There is no formal training required to become a medical interpreter, other than an ability to fluently speak multiple languages. However, because the position is becoming so popular, most healthcare facilities are looking for certified interpreters. You can obtain official certification by going through a certificate program. Many community colleges and universities throughout the United States offer such programs. They don’t take long to complete and are fairly inexpensive.

As a medical interpreter, you can expect to make an average of $42,000 each year. Some of the top earning interpreters can make more than $78,000 each year. Salary is dependent on your experience, the languages you can speak, and your place of employment.

Medical Receptionist

Becoming a medical receptionist doesn’t necessarily require a vast knowledge of medical terminology or any familiarity with the industry. In fact, most employers are willing to train on the job. A medical receptionist has the responsibility of being the ‘face’ of an office or hospital building. They interact directly with patients on a daily basis. They are also responsible for dealing with pharmaceutical representatives, vendors, and more.

Essentially, a medical receptionist keeps a medical office running smoothly. They are an integral part of any healthcare team, but they are also responsible for making sure that team is functioning to the best of its ability. They can do everything from schedule patient appointments with doctors to updating records.

Again, most medical receptionist jobs don’t require any formal training, though they often do require you have a high school diploma or equivalent. The average salary for a medical receptionist is $27,830 each year. Salary greatly depends on where you’re located within the country and the type of medical facility. If you’re the type of person who likes to keep things organized and running smoothly, this is a great way to get your foot in the door of the healthcare field.


Phlebotomy makes this list because it’s considered one of the best entry-level jobs in the medical field. It does take a bit more required training than many of the other jobs in this article. However, it’s a great way to get started in medicine at any age and help people in the process.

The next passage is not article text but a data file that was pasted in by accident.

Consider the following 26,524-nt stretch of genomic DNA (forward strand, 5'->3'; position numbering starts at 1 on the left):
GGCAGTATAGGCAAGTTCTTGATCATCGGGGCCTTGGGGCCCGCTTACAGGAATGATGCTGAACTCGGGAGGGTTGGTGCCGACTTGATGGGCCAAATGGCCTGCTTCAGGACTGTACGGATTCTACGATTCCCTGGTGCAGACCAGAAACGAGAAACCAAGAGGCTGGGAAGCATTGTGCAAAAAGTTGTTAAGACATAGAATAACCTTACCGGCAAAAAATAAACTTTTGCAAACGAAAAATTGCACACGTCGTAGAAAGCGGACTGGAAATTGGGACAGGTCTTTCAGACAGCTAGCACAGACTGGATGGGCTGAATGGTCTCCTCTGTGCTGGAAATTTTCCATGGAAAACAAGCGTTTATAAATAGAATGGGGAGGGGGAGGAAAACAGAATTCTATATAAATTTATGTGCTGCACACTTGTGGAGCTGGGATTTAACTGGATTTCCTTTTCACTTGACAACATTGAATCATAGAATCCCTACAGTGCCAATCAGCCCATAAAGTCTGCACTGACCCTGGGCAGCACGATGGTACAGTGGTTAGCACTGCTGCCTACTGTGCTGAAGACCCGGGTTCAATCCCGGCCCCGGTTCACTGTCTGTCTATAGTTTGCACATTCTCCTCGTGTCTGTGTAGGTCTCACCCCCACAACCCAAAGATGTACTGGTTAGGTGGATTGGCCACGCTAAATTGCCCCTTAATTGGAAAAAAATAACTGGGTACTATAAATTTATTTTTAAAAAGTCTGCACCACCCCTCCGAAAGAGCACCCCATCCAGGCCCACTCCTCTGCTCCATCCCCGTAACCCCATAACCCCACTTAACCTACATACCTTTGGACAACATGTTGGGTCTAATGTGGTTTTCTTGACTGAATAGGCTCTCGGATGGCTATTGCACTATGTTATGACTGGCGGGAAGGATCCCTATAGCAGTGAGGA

A phlebotomist is responsible for drawing blood from patients, organizing and storing it properly, and transporting it safely to a medical lab for testing. A phlebotomist works with a variety of different patients each day, as well as a medical team. Most phlebotomists either work in hospitals or clinics, but there is also work in nursing homes, private practices, and volunteer organizations.

Training to become a phlebotomist can be done in a year, but there are several educational options to choose from. You can attend a community college and receive an associate’s degree, or take a specific phlebotomy training program. There are even some programs offered online. Throughout training, you’ll learn everything from anatomy to proper lab procedures. You will also practice venipuncture on your classmates and volunteers.

A phlebotomist is required to be on their feet most of the day so that it can be considered more physically demanding. However, if you love working with different types of people, and can pay great attention to detail, it could be a great job for you. The average salary for a certified phlebotomist is between $21,730 and $39,685 per year. It’s a good alternative career for people who want to leave nursing.

Hospital Recruiter

A hospital recruiter (or medical recruiter) serves the healthcare industry by recruiting and screening potential employment candidates. They are hiring specialists that work directly with job seekers in the healthcare industry, and potential employers.

The basic responsibilities of a medical recruiter include:

  • Interviewing candidates for specific job placement
  • Reviewing and organizing resumes
  • Salary negotiation
  • Performing background checks on candidates

While a degree isn’t necessary to be a medical recruiter, most facilities do prefer you to have a Bachelor’s Degree. It’s important for someone in this position to have incredibly communication skills. If you’ve worked in a similar field or similar positions as a recruiter before, that will also give you preferential experience.

A professional demeanor is required when working both with potential employment candidates, and the hospitals or clinics that will ultimately be doing the hiring. You must be good at problem-solving, and working promptly. This is to ensure that the needs of employers and potential employees are always met.

The average yearly salary for a hospital recruiter is around $59,000.

Is There a Good Job Outlook in the Healthcare Industry?

One of the best reasons to get into the healthcare industry, even at an older age, is because all of the positions listed in this article have a consistent projected growth over the next ten years. If you’re 50 years old, you could still be 15-20 years away from retirement. Choosing a new career that is growing and you can qualify in 12 months is a great way to ensure you’ll have a steady job.

These are some of the best medical careers for older adults. However, there are many other entry-level positions in healthcare to consider, no matter your age. There are also lots of jobs that are quite similar to phlebotomy, if you want to get into blood work The biggest decisions in choosing a healthcare career is considering what type of training is required, and if it’s a position that fits your needs.

The healthcare industry is flexible, consistently growing, and pays extremely well in most positions. If you’ve ever wanted to work in medicine, there are multiple opportunities for older adults. This is regardless of whether you prefer to work behind the scenes or work directly with patients.